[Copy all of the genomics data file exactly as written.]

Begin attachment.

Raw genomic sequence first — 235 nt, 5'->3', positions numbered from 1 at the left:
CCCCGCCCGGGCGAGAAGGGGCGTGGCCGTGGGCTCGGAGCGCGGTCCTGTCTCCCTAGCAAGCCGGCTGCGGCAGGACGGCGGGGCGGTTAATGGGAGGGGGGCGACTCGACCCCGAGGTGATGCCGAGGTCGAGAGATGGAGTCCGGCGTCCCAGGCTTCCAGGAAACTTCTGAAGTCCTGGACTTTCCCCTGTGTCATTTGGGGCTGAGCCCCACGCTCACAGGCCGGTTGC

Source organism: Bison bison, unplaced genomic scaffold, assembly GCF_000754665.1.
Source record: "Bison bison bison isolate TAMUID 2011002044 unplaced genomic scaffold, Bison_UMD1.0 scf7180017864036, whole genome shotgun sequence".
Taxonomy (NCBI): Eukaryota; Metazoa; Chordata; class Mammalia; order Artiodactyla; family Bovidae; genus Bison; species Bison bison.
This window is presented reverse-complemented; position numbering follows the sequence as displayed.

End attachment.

Raw genomic sequence first — 235 nt, 5'->3', positions numbered from 1 at the left:
CCCCGCCCGGGCGAGAAGGGGCGTGGCCGTGGGCTCGGAGCGCGGTCCTGTCTCCCTAGCAAGCCGGCTGCGGCAGGACGGCGGGGCGGTTAATGGGAGGGGGGCGACTCGACCCCGAGGTGATGCCGAGGTCGAGAGATGGAGTCCGGCGTCCCAGGCTTCCAGGAAACTTCTGAAGTCCTGGACTTTCCCCTGTGTCATTTGGGGCTGAGCCCCACGCTCACAGGCCGGTTGC

Source organism: Bison bison, unplaced genomic scaffold, assembly GCF_000754665.1.
Source record: "Bison bison bison isolate TAMUID 2011002044 unplaced genomic scaffold, Bison_UMD1.0 scf7180017864036, whole genome shotgun sequence".
Taxonomy (NCBI): Eukaryota; Metazoa; Chordata; class Mammalia; order Artiodactyla; family Bovidae; genus Bison; species Bison bison.
This window is presented reverse-complemented; position numbering follows the sequence as displayed.